It's hard for me to admit I'm powerless.  But it's pretty obvious that all my goals, resolutions and checkboxes have yet to turn me into a saint.  Self-discipline and willpower have not worked.  I've become bound with "flaxen cords" of sin that have become chains I'm unable to break on my own (2 Ne. 26:22).

It takes humility to admit we're powerless.  In today's day and age where we worship the "god of self," nobody wants to admit they can't do something.  The proud want to rationalize, minimize and cover up their sins.  They don't see a reason to repent.  Like Moses, I need to be humble and truly understand that I. am. nothing.

"It came to pass that it was for the space of many hours before Moses did again receive his natural strength like unto man; and he said unto himself: Now, for this cause I know that man is nothing, which thing I never had supposed" (Moses 1:10).

Ammon knew the same thing.

"I do not boast in my own strength, nor in my own wisdom; but behold, my joy is full, yea, my heart is brim with joy, and I will rejoice in my God. Yea, I know that I am nothing; as to my strength I am weak; therefore I will not boast of myself, but I will boast of my God, for in his strength I can do all things" (Alma 26:11–12).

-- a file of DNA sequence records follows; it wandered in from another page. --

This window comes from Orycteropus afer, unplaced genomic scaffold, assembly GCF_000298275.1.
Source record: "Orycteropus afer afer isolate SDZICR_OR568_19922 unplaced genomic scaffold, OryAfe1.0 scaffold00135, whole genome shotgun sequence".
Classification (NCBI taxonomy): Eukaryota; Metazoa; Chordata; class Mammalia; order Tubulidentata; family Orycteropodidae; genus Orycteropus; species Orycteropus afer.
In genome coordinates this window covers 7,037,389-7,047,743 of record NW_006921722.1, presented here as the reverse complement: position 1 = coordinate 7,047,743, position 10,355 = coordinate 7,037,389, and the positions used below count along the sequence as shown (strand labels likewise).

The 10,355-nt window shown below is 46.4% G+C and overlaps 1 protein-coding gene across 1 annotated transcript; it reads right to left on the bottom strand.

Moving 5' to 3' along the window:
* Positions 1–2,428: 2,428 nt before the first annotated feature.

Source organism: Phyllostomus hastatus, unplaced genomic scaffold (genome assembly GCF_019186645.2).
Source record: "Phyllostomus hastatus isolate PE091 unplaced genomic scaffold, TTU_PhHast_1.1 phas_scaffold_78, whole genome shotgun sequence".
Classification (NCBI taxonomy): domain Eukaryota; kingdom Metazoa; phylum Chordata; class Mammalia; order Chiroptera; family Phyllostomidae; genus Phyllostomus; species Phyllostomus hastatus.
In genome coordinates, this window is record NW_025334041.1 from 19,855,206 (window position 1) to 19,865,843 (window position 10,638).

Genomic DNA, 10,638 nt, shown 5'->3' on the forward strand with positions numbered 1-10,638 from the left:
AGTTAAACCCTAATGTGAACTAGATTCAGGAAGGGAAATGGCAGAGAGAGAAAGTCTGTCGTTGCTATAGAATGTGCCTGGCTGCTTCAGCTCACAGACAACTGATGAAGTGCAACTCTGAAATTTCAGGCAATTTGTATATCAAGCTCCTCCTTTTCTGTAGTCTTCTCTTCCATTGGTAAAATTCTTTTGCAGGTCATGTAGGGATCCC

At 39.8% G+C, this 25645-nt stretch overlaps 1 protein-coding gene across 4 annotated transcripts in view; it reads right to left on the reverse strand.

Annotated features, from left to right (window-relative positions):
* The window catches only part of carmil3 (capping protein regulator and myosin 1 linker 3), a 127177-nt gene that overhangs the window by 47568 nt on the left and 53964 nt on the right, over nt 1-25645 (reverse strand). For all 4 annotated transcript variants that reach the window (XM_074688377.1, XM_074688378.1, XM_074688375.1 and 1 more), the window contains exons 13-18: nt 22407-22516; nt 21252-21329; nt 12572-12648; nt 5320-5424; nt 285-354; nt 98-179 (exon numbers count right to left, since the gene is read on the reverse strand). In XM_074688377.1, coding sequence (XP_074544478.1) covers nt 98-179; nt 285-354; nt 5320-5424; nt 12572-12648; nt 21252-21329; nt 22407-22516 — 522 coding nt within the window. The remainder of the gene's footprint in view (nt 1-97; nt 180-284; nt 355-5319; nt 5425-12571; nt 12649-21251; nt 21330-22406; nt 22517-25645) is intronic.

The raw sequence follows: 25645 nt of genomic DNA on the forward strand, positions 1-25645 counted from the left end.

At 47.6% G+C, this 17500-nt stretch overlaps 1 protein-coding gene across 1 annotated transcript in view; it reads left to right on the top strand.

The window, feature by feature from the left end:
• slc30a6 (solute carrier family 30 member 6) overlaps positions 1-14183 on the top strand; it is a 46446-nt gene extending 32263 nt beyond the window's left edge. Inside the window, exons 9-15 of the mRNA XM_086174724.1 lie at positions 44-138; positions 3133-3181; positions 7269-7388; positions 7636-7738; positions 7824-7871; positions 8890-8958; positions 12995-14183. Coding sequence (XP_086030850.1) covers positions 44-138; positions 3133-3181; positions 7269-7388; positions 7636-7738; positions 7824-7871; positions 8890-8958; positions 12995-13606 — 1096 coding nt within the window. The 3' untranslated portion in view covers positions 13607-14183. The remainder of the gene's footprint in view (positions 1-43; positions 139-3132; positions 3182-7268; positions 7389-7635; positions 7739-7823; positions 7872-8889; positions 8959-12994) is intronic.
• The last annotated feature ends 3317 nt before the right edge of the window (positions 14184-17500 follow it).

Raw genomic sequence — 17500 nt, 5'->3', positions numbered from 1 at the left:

I need to understand:

My own capabilities and wisdom are NOTHING compared to God's.

I can't perfect myself through my own efforts.  I can never save myself through "industry" (Alma 4:6), "management" (Alma 30:17), or "genius" (Alma 30:17).

I can’t force myself or exert enough self-discipline to become spiritually-minded instead of carnally-minded.

I can only yield to the Spirit and do what it tells me to do in order to truly change. Only through the Spirit can I become regenerate, and strip off the natural man to become a saint.

I MUST rely "wholly" on Christ. I can't rely on myself or any other mortal. Relying on anyone other than Him, including myself, is damnation.

I can't save myself.  Only Christ can.

My works don't merit any type of compensation.  Only His do.

I am not worthy of esteem.  Only He is.

I am nothing. He is everything.

Atonement Application Program - Introduction

I've mentioned before that I love attending Addiction Recovery Program meetings.  I've heard them referred to as "the best-kept secret in the church" and "the best meetings in the church," and I couldn't agree more.